Figure 4: Tesla’s interest rate expectations. Source: Bloomberg.
With an interest rate of 5% on $1.8 billion, Tesla’s yearly cost would be around $90 million. If interest rates surge, especially on high yields, the refinancing suddenly becomes more difficult and the $90 million can quickly turn into $180 million which would be a significant blow to companies like Tesla that don’t have the cash to cover higher interest costs.
Tesla is just one of the many examples but one of the main reasons why central banks will have to do whatever it takes to keep interest rates low. Especially when you think about how more than 30% of the U.S. corporate debt market is high yield, this is junk. Which leads us to scenario number two.
Scenario #2 – Increased Central Bank Monetary Stimulation
Last week there was a significant amount of news regarding North Korea. I don’t want to comment on what could happen there as nobody can understand what goes on in the heads of crazy politicians. But, what I can do is show how at the first sign of any kind of financial turmoil, interest rates jump up, especially for junk bonds.
Figure 5: Spike in junk bond yields thanks to North Korea fears. Source: FRED.
The spike in high yields might seem meaningless, but what’s important to note is how abruptly it can change and the refinancing environment for many companies with a junk credit rating can suddenly completely change. As we’re talking about more than 30% of corporate debt, the impact on the economy would be disastrous.
Therefore, the second scenario in front of us would see central banks increasing stimulus at any sign of trouble, thus keeping interest rates low and delaying the announced trimming. This would bring the financial environment to where it was a year and a half ago and I find that the most probable scenario for the short and medium term.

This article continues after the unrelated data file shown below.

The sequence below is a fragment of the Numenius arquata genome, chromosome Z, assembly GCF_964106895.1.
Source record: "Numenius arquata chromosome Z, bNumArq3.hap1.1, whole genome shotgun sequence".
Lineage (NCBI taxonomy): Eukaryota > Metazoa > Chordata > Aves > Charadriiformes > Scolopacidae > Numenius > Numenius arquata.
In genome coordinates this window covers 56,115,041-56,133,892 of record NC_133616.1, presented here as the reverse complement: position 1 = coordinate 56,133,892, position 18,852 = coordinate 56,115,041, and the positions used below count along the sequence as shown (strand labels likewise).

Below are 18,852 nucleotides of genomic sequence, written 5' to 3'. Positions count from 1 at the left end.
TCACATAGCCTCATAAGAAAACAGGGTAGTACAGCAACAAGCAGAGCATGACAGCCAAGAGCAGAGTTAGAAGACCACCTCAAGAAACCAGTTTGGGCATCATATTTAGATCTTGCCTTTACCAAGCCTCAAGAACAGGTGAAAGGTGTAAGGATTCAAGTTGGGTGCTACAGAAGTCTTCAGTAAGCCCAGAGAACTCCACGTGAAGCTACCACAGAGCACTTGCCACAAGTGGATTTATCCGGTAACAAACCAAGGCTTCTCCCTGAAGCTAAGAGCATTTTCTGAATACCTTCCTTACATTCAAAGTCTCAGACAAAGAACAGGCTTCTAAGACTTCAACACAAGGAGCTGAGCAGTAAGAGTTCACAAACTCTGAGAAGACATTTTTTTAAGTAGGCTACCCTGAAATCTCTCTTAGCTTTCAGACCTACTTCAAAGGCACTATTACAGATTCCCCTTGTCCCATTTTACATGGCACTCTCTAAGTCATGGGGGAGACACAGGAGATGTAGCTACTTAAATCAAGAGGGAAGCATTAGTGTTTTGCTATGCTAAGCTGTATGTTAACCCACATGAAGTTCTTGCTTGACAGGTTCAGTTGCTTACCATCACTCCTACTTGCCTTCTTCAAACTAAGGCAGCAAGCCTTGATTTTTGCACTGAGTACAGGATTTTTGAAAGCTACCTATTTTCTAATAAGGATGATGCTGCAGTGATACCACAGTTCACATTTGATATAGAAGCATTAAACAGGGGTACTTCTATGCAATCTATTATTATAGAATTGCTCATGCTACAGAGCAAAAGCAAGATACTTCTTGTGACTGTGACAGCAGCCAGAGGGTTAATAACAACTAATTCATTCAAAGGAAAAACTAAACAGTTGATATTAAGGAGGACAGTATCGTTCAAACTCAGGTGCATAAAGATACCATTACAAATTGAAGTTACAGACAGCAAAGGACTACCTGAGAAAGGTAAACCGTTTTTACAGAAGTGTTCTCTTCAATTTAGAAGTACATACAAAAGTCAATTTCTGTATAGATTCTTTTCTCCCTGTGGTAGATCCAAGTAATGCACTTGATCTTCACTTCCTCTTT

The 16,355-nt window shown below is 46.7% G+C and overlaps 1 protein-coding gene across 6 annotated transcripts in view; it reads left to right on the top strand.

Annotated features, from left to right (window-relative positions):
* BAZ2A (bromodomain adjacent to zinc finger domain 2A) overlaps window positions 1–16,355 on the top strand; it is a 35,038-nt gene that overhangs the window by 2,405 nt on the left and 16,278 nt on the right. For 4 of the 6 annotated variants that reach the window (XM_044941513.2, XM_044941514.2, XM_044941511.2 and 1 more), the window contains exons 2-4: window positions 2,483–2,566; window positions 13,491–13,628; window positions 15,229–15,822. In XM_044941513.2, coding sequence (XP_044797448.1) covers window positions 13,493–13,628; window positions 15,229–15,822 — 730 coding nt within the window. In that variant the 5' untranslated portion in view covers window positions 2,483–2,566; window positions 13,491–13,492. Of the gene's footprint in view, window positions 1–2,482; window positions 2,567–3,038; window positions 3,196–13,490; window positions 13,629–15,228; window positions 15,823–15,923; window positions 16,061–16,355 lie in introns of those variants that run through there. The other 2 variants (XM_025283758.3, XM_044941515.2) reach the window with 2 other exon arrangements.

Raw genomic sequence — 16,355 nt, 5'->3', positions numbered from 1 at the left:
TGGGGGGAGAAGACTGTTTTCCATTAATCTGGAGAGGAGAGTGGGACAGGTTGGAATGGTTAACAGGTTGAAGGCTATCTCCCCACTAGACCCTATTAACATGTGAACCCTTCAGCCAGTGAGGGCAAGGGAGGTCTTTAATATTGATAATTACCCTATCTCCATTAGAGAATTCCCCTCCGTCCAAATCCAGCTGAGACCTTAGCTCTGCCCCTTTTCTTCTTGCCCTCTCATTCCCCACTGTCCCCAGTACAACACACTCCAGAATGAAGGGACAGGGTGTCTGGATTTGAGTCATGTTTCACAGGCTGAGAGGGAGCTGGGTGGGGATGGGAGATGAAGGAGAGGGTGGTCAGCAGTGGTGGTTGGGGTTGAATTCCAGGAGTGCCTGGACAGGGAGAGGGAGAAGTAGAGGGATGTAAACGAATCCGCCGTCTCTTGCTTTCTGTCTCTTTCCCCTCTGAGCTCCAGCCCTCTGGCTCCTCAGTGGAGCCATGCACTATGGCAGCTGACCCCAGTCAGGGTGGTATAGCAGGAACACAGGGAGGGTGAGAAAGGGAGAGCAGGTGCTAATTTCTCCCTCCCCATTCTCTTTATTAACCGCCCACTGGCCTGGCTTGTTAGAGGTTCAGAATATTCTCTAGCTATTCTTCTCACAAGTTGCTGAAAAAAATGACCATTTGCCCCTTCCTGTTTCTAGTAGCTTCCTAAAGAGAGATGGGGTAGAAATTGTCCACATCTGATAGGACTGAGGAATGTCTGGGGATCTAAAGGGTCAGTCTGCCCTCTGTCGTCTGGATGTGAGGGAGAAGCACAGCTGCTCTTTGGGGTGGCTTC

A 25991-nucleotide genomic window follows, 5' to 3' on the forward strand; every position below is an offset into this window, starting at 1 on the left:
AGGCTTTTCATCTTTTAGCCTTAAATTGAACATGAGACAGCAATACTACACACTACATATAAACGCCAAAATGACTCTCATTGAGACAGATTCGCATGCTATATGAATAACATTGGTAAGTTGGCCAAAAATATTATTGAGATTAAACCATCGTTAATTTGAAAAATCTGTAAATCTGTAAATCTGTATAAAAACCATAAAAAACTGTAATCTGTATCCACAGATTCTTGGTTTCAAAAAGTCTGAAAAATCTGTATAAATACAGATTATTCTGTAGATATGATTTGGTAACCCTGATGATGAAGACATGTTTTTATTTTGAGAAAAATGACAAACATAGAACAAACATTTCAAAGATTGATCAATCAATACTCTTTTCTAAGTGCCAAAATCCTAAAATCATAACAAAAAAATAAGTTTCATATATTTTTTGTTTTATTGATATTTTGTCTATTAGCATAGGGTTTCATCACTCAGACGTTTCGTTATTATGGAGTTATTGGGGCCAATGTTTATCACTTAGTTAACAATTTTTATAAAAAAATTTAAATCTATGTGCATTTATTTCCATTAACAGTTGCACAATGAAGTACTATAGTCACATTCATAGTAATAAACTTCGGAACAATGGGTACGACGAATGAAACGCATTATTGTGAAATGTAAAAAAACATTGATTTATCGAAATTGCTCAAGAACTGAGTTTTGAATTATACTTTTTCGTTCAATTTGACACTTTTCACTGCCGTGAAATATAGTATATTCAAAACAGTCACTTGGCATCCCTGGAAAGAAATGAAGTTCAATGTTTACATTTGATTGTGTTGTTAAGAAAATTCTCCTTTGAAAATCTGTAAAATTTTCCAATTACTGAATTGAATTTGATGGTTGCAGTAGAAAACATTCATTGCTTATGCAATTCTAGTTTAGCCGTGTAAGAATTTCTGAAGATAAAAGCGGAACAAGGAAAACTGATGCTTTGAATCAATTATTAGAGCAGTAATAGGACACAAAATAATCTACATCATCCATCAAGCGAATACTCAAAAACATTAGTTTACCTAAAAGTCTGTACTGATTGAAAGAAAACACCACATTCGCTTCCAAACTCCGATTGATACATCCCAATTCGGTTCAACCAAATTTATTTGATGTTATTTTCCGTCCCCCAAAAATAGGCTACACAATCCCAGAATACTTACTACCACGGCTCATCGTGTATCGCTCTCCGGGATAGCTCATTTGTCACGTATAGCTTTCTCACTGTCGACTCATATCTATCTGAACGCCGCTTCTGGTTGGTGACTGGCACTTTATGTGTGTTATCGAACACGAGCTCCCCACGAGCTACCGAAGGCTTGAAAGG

Scenario #3 – Inflation
The third scenario is a situation where central banks lose control and we finally see inflation. This would disable further stimulus or lead to hyperinflation. In either case, the outcome would be disastrous for the economy and the painful deleveraging part of the economic cycle would be inevitable. As we have enjoyed 75 years of an increasing debt cycle, it would take many years, perhaps even a decade, to properly deleverage. The despair would probably lead to more turmoil and all hell could break loose.
Figure 6: U.S. public debt (red) and U.S. public debt in relation to GDP (blue) since 1967. Source: FRED.
As in the last 50 years the debt to GDP ratio has been going up constantly, and increasingly more quickly in the last 8 years, it’s practically impossible to revert this without painful long term measures. This is the scenario I am least hopeful for as I’m not concerned much about economic repercussions as much I’m concerned for social and political issues that might arise when you take the power of leverage from the people.
I’ve described three possible scenarios that might affect the global financial system.
Nobody can know which scenario and when it will prevail as there are too many, still unknown factors influencing such outcomes. Therefore, from an investing perspective, the best thing to do is to be prepared for anything.
Keep reading Investiv Daily as we’re always discussing interesting investing ideas that also provide hedges to any kind of economic environment.